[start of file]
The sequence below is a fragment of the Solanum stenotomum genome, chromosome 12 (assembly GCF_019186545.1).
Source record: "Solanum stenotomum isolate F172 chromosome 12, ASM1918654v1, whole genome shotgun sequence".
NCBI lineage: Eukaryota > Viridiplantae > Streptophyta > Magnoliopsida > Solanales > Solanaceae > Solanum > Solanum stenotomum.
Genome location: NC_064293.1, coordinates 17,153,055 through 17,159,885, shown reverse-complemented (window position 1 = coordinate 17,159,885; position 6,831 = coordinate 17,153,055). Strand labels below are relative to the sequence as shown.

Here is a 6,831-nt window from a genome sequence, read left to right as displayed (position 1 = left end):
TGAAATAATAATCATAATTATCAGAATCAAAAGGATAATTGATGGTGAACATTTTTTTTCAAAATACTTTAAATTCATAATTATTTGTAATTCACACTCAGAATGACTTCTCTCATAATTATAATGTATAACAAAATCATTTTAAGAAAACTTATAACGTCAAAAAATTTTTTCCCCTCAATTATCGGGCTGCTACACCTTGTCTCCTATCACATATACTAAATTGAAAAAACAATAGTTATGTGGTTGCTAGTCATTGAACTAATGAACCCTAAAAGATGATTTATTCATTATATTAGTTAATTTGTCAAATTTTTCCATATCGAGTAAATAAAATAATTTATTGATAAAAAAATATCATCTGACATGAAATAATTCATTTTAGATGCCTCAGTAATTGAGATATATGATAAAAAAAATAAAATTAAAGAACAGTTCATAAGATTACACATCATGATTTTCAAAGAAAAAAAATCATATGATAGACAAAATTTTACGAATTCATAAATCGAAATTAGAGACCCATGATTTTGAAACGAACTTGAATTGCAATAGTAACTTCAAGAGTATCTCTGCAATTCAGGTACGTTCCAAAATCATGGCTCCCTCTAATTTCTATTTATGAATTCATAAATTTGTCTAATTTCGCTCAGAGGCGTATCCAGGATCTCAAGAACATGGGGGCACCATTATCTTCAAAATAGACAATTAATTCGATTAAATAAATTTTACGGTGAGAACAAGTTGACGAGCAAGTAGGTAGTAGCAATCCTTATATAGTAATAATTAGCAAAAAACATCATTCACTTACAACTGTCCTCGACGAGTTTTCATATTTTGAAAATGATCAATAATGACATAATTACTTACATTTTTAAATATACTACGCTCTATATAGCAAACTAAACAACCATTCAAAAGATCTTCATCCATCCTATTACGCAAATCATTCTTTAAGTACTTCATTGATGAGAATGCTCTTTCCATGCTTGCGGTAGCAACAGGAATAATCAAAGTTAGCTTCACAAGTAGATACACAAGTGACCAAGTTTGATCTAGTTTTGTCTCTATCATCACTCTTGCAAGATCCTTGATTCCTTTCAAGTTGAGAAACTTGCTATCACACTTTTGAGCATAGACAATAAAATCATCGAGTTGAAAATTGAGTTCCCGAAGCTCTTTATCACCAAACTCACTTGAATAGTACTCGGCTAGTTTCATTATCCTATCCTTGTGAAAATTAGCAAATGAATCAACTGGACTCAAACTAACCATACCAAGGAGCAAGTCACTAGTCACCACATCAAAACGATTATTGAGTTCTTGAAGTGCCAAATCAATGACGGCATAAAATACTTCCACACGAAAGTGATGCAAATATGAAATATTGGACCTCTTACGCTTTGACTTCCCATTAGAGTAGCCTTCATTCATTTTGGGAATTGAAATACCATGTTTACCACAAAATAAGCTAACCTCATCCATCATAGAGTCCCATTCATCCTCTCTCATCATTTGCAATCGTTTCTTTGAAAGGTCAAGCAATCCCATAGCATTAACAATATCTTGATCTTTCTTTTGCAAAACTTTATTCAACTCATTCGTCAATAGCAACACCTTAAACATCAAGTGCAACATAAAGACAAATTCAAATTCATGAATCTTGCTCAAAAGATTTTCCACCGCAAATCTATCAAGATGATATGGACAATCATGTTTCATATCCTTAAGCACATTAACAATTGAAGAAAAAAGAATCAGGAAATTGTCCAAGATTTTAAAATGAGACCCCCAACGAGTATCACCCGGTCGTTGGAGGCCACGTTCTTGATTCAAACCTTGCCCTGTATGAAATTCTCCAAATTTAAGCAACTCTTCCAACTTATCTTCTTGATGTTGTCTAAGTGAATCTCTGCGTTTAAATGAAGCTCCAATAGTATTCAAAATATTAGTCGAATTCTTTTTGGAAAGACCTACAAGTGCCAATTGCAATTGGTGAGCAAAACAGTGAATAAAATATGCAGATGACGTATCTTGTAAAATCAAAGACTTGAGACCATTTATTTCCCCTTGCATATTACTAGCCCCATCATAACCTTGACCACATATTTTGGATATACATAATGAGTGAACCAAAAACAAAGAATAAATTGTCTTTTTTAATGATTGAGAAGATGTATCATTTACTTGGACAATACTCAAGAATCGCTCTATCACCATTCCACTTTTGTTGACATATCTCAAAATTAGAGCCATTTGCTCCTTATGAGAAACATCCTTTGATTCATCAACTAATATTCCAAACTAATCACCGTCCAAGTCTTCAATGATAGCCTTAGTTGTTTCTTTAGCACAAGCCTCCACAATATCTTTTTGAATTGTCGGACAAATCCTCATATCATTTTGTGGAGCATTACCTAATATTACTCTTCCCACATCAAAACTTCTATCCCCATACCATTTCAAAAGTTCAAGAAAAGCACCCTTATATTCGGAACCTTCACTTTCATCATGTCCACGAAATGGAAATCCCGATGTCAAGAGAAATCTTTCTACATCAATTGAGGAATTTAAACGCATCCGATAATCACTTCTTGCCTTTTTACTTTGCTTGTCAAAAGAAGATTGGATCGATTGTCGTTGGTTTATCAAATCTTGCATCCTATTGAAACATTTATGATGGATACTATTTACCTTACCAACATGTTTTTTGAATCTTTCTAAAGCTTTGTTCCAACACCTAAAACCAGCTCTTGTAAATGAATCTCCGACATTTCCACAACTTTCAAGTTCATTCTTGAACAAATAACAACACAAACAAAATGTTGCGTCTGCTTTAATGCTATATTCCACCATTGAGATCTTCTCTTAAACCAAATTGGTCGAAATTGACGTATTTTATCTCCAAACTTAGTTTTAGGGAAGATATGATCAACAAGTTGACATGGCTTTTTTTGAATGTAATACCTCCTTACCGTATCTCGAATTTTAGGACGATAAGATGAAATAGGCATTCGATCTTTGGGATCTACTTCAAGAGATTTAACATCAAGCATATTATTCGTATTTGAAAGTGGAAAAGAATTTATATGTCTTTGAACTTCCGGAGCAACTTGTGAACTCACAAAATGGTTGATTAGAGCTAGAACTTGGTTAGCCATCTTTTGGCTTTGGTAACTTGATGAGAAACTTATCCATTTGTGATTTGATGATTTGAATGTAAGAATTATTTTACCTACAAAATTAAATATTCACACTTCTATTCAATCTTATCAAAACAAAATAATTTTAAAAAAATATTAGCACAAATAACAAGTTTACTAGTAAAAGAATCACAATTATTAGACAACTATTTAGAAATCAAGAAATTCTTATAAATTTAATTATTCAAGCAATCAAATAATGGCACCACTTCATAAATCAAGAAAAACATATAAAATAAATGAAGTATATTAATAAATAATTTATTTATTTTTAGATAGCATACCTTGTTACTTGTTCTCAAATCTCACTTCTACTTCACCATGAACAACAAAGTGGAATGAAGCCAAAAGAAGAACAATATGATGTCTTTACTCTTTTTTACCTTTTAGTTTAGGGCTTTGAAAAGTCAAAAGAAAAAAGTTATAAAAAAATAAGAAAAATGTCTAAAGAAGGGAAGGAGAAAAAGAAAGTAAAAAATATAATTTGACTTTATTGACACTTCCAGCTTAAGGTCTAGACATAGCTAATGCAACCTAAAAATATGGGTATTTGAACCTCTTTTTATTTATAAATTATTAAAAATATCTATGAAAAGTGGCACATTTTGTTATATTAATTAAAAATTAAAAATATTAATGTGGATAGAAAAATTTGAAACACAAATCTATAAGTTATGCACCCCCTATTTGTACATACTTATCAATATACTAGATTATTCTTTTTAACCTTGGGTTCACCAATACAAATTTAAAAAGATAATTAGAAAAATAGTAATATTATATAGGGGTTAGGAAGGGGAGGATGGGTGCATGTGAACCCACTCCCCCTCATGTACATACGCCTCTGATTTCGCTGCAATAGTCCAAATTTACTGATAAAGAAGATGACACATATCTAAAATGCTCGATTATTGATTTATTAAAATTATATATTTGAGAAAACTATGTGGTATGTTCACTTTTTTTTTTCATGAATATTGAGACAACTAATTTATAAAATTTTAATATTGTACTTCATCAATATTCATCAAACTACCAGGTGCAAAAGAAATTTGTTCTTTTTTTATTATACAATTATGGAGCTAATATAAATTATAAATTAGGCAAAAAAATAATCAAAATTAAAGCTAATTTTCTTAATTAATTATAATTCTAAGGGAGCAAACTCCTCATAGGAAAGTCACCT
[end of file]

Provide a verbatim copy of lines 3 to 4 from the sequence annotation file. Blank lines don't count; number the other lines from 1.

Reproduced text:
NCBI lineage: Eukaryota > Viridiplantae > Streptophyta > Magnoliopsida > Solanales > Solanaceae > Solanum > Solanum stenotomum.
Genome location: NC_064293.1, coordinates 17,153,055 through 17,159,885, shown reverse-complemented (window position 1 = coordinate 17,159,885; position 6,831 = coordinate 17,153,055). Strand labels below are relative to the sequence as shown.